In the low-hive, where there are no licensed hospices, those who call themselves doctors of physik are a ragged mix of charlatans, faith-healers, and fallen medicae from upper hive regions. Small clinic-chambers and bloody surgeries are hidden away from the depredations of outlaws and gangers. Fiery prayer-healers of the Red Redemption stalk many districts, seeking out the diseased and injured and castigating them in the God-Emperor's name. Failure to become well is evidence of sin and a divine punishment, and many of those unfortunate enough to attract the attention of a Redemptionist prayer-healer are burned alive before their illness can take them.

In the deep poverty caverns, illiterate faith-healers draped in torn prayer-pennons mumble over those poisoned by hive effluvium leaked from alchemical plants and damaged fundament pipes far above. Others concoct philters from that same effluvium, and purge or bleed the sick. Such remedies have little to show in the way of success, but when ague or plague sweeps through the low hive, these lesser healers are much in demand.

The only effective medicine in the hive depths is that provided by charitable orders of the Sibellus Ministorum or Sisters Hospitaller, by dangerous crime barons and least-hereteks plying the augmetic trade, through the efforts of trained medicae who somehow fell from their station in the mid-hive, or in poorly maintained and ill-equipped workers' wards supported by manufactory brotherhood dues or the beneficence of a merchant lord. Manufactory guilds and Ministorum care for the benefits provided by these initiatives only in the abstract, and their efforts are paltry in the face of the suffering of the low-hive. Disease, violence, poison-weakness, mutation, and cancer are the low-hiver's lot, and prayer is their only sure answer to bodily decay – their lives are short as a consequence.

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Gregorius21778 said:


Very impressive! Did you mad this one up all on your own or do you recite/work in some source of a novell or older publication? Whatever is true, I thank thee!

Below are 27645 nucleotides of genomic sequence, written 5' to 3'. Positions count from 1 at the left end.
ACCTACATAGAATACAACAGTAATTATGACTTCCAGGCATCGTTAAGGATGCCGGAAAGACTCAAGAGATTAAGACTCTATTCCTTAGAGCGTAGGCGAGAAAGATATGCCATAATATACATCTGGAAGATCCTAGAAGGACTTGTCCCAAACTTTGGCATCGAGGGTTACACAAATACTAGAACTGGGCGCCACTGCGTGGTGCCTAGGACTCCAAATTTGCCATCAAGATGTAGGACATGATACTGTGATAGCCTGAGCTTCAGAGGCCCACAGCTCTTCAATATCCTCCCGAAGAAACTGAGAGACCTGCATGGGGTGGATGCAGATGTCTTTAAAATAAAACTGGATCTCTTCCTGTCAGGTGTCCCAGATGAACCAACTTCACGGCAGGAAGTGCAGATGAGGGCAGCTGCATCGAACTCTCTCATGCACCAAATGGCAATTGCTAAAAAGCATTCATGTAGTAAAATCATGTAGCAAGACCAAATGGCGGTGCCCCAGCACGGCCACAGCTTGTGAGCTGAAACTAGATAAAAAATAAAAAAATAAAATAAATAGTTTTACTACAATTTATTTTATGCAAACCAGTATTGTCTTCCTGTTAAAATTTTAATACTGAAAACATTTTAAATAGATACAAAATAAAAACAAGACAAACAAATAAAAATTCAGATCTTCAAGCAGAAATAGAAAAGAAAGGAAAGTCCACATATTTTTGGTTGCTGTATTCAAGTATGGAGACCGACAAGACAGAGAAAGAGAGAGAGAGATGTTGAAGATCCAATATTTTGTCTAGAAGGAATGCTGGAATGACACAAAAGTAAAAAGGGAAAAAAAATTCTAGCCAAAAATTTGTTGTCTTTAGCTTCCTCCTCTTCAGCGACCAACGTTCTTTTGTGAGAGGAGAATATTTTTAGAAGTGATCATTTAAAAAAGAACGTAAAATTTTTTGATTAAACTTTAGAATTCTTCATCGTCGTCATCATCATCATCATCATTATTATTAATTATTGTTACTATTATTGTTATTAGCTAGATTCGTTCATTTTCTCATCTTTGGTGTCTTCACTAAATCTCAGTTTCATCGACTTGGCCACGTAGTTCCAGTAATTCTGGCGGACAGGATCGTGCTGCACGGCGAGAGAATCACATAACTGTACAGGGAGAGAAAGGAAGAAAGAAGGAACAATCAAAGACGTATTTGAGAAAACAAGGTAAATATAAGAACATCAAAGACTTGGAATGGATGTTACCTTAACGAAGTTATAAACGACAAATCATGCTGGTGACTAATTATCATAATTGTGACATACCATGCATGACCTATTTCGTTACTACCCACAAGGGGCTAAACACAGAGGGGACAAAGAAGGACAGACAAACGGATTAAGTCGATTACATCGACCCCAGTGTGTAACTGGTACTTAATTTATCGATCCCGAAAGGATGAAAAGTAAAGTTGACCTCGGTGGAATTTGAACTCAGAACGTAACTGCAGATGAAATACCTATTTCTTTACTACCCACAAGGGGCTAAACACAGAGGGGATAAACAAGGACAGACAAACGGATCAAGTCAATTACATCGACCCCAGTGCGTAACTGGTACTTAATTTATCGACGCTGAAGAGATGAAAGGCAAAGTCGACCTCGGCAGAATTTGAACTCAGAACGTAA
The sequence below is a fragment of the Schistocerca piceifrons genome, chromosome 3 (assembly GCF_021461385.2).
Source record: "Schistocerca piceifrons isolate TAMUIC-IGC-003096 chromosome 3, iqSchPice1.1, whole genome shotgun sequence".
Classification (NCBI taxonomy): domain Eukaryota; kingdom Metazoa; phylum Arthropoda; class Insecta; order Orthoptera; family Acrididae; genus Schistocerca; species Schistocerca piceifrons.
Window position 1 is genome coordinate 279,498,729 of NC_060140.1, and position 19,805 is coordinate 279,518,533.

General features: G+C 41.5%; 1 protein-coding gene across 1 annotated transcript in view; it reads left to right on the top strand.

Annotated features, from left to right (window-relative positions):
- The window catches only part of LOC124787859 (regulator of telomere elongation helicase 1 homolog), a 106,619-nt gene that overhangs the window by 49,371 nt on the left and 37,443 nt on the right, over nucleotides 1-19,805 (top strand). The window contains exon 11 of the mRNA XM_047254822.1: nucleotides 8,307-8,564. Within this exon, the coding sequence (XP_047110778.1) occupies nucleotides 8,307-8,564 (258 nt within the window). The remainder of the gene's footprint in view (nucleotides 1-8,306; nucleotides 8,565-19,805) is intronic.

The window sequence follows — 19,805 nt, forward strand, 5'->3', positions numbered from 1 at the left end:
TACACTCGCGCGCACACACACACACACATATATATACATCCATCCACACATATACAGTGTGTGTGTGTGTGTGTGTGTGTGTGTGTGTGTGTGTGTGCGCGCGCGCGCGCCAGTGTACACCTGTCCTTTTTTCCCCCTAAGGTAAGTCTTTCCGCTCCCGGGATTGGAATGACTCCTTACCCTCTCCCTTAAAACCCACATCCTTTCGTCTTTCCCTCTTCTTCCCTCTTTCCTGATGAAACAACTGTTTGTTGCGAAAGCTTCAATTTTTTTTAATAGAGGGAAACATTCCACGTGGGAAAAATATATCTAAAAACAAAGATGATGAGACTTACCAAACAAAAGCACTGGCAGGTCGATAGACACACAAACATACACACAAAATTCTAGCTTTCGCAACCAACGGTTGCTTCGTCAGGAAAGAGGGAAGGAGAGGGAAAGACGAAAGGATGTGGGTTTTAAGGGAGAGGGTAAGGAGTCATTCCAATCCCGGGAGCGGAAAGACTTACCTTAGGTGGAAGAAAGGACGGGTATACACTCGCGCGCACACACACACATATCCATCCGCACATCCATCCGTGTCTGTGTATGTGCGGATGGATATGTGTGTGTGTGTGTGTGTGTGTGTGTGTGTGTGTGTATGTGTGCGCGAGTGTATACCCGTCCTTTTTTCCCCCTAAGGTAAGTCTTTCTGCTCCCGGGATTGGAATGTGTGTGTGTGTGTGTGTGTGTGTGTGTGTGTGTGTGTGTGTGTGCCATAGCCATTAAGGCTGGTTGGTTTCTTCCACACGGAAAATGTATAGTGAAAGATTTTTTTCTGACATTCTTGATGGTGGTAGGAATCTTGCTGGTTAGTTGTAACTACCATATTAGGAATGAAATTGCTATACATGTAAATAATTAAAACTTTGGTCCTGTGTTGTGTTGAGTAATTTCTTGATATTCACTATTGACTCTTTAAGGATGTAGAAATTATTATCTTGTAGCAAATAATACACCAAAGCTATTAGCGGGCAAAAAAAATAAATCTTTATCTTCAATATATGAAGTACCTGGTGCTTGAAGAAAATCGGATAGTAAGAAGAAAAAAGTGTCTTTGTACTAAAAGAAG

Sounds like Reasons own work to me, and quite inspirational at that. I've just pointed my group's Medicae (who worked on Sebillus for some time in an asylum, the Screaming Tower) at the above post. Now, if only I could only find a way remember half of those baroque phrases while actually running the game -the biggest challenge in running this setting properly i fear.

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This topic IS alread outdated, I know.

But after stumbling about this "gathered anekdotes" about Cuban hospitals, I thought about sharing them:

Please take note: the text was slightly edited by me, exchanging some refrence to a person with [PERSON] and some refrence to an organization with [GUILD]

Built in 1982, this newly renovated 600 bed, 24 story hospital The two top floors are the most modern and are reserved for medical tourists and foreign diplomats who pay in hard currency. The hospital has three intensive care units and all medical specialties except Pediatrics and Obstetrics/Gynecology and has no emergency room. The facility has a CT scanner (often said to be out-of-service), MRI and hyperbaric chamber capabilities.


Upon entering the building the (person) was struck by the grand and impressive lobby with a four-story ceiling, polished terrazzo floors and an elegant center reception booth. No one was in the reception booth, which displayed a digital streaming ticker-tape announcing an outdated hospital event; 30 or 40 people were sparsely scattered in the leather-like chairs throughout the lobby. There were no wheel chairs or other obvious signs this was a hospital.

She was told the majority of patients came from Venezuela and each received weekly one bar of Palmolive bath soap, Palmolive shampoo, and a tube of Colgate toothpaste. She was also told the Venezuelan patients frequently take these items outside to the front parking lot and sell them to local Cubans. Cuban in-patients receive one tube of Colgate toothpaste and no other toiletries.